[USA] The reluctance of local government agencies to notify people about potentially toxic algae blooms in island lakes is unacceptable, according to the Salt Spring Island Water Preservation Society.
In a letter drafted by the group’s president, Maxine Leichter, the organization calls upon the Salt Spring Island Watershed Protection Authority of the Islands Trust to advocate strongly for broader public notification protocols by the Capital Regional District and Island Health.
Algae is not only an important food source for aquatic life, it has also become an indicator for the ecological changes caused by human activities. We can start combating problems facing the environment by identifying the challenges and possibilities in the growing algae bloom issues.
We are in the midst of a global climate change. Every day we leave our legacies by emitting increasing amount of carbon into the atmosphere. The consequences of our action may not seem severe if warmer winters are the only tangible impacts, but an entire ocean turning green is surely noticeable enough.
A satellite picture of the Arctic ocean from three days ago shows algae bloom in the area. Global warming has increased the temperature in the arctic ocean by 36 degrees. This phenomenon has led to growing productivity in the ocean environment as reflected in the rising concentration of algae, a 47 percent increase in the past two decades. Algae provides food sources for animals in the arctic, but it also drastically alters the aquaculture.
Algal blooms in Lake Erie and coastal regions cause large financial loss to the fishing industries and local lives. Factors that alter the water ecology and induce algal bloom include acidity, temperature and nutrient level.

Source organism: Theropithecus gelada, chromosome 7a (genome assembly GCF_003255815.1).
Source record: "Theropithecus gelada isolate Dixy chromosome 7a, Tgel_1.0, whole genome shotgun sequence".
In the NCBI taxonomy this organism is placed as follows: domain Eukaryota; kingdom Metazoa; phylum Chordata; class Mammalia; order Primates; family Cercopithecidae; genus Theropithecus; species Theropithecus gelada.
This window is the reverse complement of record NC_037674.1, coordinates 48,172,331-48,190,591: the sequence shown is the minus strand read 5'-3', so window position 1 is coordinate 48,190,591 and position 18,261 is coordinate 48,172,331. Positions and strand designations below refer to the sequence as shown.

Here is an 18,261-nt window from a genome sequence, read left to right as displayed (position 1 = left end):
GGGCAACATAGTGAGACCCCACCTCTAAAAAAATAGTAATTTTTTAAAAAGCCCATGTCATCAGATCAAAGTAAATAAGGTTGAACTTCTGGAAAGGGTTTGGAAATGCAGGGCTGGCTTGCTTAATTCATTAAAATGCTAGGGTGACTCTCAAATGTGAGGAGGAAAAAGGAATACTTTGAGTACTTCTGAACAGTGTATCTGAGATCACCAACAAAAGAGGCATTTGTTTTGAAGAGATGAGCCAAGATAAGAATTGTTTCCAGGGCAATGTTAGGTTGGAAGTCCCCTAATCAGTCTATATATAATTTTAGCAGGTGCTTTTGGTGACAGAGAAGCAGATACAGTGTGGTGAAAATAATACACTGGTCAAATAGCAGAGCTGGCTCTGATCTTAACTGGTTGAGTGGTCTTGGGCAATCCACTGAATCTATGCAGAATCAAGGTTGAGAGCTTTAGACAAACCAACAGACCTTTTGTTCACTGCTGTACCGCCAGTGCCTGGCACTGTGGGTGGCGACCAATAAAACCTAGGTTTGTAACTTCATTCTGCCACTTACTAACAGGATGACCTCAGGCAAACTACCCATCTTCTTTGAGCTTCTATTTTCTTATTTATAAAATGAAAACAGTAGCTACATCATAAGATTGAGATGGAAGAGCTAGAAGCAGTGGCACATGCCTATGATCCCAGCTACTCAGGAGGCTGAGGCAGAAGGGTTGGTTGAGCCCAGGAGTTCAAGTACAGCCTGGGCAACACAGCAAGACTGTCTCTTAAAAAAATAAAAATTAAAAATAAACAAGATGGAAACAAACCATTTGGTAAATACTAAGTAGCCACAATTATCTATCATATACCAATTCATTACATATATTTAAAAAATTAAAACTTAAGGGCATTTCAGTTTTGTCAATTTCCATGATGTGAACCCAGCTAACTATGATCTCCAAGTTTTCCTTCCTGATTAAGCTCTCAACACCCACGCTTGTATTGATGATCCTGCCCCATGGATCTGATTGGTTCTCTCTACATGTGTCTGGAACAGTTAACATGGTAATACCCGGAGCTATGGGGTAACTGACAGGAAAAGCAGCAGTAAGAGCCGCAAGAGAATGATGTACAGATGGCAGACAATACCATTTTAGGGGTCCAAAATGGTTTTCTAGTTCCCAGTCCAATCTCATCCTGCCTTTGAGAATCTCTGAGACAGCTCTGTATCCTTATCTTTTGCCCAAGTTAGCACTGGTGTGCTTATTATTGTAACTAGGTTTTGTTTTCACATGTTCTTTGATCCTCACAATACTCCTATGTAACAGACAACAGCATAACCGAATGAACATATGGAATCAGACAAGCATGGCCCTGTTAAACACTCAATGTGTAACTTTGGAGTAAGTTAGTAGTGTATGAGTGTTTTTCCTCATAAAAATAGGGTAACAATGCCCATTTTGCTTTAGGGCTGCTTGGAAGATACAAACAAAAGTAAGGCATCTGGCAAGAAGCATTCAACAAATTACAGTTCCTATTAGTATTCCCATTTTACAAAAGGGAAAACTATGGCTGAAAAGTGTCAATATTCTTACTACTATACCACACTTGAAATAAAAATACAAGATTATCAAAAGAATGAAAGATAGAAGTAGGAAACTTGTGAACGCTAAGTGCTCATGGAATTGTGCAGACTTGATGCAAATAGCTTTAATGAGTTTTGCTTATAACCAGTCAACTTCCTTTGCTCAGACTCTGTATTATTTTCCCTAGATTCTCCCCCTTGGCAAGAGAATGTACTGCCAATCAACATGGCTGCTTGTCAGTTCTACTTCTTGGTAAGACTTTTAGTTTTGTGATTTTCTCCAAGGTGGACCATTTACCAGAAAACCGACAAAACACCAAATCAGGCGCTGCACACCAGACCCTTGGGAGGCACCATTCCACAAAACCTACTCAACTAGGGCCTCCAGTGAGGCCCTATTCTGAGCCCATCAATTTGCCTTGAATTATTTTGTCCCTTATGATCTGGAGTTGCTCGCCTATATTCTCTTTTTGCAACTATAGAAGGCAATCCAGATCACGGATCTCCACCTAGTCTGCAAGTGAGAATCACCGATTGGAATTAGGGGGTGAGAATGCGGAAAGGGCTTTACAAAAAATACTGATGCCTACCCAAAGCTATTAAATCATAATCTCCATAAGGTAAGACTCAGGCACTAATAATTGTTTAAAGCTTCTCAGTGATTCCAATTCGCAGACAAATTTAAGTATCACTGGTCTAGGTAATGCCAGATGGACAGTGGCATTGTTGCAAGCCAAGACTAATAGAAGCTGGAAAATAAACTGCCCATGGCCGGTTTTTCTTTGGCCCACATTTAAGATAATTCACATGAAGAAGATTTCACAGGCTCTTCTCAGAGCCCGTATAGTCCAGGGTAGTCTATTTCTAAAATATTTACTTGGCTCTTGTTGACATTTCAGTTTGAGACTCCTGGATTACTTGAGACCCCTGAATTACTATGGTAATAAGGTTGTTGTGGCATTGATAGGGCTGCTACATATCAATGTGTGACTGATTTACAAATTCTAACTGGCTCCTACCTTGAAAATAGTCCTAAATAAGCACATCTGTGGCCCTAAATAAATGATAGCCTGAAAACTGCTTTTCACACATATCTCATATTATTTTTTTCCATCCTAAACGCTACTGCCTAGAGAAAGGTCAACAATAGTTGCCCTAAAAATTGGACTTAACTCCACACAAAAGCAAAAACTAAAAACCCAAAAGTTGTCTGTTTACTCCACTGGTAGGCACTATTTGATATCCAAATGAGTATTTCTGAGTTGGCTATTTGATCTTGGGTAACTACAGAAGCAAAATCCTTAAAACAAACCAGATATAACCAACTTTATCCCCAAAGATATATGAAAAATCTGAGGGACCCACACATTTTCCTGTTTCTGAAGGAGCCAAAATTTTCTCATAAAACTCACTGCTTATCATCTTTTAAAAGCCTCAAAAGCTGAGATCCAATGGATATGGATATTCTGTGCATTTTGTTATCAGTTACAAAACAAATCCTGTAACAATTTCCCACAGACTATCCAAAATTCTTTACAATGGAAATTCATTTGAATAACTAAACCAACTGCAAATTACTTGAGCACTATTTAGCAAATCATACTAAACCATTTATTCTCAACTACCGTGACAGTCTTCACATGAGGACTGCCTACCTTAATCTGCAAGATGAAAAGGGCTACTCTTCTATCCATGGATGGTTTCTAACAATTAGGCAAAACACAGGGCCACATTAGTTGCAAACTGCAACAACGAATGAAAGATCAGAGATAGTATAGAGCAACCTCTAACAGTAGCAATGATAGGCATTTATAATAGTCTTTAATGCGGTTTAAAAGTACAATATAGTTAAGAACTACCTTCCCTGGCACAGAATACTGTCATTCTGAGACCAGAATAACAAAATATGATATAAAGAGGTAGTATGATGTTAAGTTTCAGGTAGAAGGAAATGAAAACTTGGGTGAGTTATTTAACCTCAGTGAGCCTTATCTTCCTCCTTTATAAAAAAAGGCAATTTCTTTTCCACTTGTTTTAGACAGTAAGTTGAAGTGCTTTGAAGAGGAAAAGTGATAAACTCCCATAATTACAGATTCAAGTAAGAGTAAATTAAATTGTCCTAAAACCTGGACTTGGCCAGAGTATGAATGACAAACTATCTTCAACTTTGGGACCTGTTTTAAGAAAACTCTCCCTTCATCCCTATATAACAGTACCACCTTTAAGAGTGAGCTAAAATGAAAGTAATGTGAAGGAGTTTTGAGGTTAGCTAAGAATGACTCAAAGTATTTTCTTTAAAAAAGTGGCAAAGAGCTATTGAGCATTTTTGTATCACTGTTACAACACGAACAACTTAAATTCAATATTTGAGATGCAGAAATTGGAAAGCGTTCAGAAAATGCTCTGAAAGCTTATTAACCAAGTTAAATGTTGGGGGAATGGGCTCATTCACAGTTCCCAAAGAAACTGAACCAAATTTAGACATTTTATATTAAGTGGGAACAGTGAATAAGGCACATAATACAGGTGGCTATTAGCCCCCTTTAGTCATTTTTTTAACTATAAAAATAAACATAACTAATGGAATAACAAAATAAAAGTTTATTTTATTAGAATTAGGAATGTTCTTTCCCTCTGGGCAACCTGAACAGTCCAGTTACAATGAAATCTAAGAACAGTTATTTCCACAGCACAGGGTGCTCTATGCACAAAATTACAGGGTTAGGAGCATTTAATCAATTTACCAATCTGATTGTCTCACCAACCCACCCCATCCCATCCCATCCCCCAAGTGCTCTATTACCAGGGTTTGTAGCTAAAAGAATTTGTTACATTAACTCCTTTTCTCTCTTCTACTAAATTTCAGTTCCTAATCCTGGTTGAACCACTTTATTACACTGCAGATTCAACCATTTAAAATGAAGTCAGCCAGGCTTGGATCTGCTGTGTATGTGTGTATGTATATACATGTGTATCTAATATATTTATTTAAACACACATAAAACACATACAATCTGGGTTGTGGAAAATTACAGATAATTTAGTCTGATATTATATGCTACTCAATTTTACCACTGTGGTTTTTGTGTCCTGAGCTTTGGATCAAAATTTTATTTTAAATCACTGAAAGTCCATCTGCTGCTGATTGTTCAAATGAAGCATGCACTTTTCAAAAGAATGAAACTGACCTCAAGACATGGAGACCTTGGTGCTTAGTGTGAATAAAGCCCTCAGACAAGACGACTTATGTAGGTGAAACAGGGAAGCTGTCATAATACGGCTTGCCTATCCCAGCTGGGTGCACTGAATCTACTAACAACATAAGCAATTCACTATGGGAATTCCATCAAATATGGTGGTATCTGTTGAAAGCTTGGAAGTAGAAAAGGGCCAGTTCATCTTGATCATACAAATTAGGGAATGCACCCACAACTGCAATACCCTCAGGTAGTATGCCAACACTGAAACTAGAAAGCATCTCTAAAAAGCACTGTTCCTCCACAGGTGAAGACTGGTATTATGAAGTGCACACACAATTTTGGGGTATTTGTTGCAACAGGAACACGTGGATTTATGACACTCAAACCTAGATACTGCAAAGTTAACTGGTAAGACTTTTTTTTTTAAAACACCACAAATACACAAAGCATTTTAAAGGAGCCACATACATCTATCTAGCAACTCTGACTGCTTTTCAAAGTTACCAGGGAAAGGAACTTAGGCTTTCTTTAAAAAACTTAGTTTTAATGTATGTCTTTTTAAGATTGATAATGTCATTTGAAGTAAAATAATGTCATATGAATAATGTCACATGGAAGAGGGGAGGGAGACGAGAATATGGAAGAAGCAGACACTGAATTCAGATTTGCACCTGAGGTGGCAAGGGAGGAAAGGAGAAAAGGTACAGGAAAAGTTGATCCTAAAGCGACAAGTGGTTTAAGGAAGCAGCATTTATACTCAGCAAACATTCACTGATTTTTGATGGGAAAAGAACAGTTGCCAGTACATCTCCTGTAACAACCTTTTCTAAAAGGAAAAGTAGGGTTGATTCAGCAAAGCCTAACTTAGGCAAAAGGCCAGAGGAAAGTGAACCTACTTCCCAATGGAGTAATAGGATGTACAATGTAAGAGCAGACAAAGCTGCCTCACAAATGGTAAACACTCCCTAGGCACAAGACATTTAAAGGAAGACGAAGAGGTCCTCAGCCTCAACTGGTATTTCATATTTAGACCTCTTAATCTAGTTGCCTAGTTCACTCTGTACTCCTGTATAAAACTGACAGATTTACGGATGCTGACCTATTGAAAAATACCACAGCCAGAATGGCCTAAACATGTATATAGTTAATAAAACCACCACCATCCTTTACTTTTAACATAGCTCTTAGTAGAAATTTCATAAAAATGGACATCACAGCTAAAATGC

Water acidity increases especially in the past 20 years are due to growing carbon dioxide emission into the atmosphere. Algae bloom is a natural response to the stress in the environment. In this sense, algae is an evident indicator of the global warming effect on the environment.
We should mitigate the carbon emission with a ground-up approach by restoring the aquatic environment. Moreover, algae can be a great fuel source as we continue advancing the technology of converting lipid-dense algae into biofuel.
Most commonly, algal blooms occur due to nutrient run-offs. If we were to massively use algae as a fuel source, we can intentionally grow algae close to runoffs so the effluents will not even reach larger water bodies.
Developing an algae-based alternative energy source is promising because it lowers the cost of clean energy and prevents further algal bloom damage. To conquer the huge global warming issue, we can look to the tiny photosynthetic plants that have been around since the beginning of life.
View original article at: Developing an algae-based alternative energy could help lower cost of clean energy